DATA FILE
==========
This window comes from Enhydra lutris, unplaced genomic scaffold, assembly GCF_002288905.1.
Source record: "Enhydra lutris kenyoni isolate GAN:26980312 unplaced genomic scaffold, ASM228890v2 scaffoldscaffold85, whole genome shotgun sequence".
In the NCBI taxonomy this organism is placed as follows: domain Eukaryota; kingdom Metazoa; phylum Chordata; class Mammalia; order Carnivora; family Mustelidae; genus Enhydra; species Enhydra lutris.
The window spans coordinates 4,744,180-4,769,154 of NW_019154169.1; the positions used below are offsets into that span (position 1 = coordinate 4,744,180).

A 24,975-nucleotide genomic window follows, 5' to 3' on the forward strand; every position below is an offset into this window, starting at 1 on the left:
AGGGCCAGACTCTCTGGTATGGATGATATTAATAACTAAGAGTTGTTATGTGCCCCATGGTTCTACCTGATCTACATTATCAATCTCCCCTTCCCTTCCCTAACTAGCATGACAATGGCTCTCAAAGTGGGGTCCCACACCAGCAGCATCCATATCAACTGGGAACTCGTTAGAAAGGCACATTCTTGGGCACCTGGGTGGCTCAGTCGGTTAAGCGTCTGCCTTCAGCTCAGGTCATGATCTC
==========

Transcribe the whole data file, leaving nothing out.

This window comes from Enhydra lutris, unplaced genomic scaffold, assembly GCF_002288905.1.
Source record: "Enhydra lutris kenyoni isolate GAN:26980312 unplaced genomic scaffold, ASM228890v2 scaffoldscaffold85, whole genome shotgun sequence".
In the NCBI taxonomy this organism is placed as follows: domain Eukaryota; kingdom Metazoa; phylum Chordata; class Mammalia; order Carnivora; family Mustelidae; genus Enhydra; species Enhydra lutris.
The window spans coordinates 4,744,180-4,769,154 of NW_019154169.1; the positions used below are offsets into that span (position 1 = coordinate 4,744,180).

A 24,975-nucleotide genomic window follows, 5' to 3' on the forward strand; every position below is an offset into this window, starting at 1 on the left:
AGGGCCAGACTCTCTGGTATGGATGATATTAATAACTAAGAGTTGTTATGTGCCCCATGGTTCTACCTGATCTACATTATCAATCTCCCCTTCCCTTCCCTAACTAGCATGACAATGGCTCTCAAAGTGGGGTCCCACACCAGCAGCATCCATATCAACTGGGAACTCGTTAGAAAGGCACATTCTTGGGCACCTGGGTGGCTCAGTCGGTTAAGCGTCTGCCTTCAGCTCAGGTCATGATCTC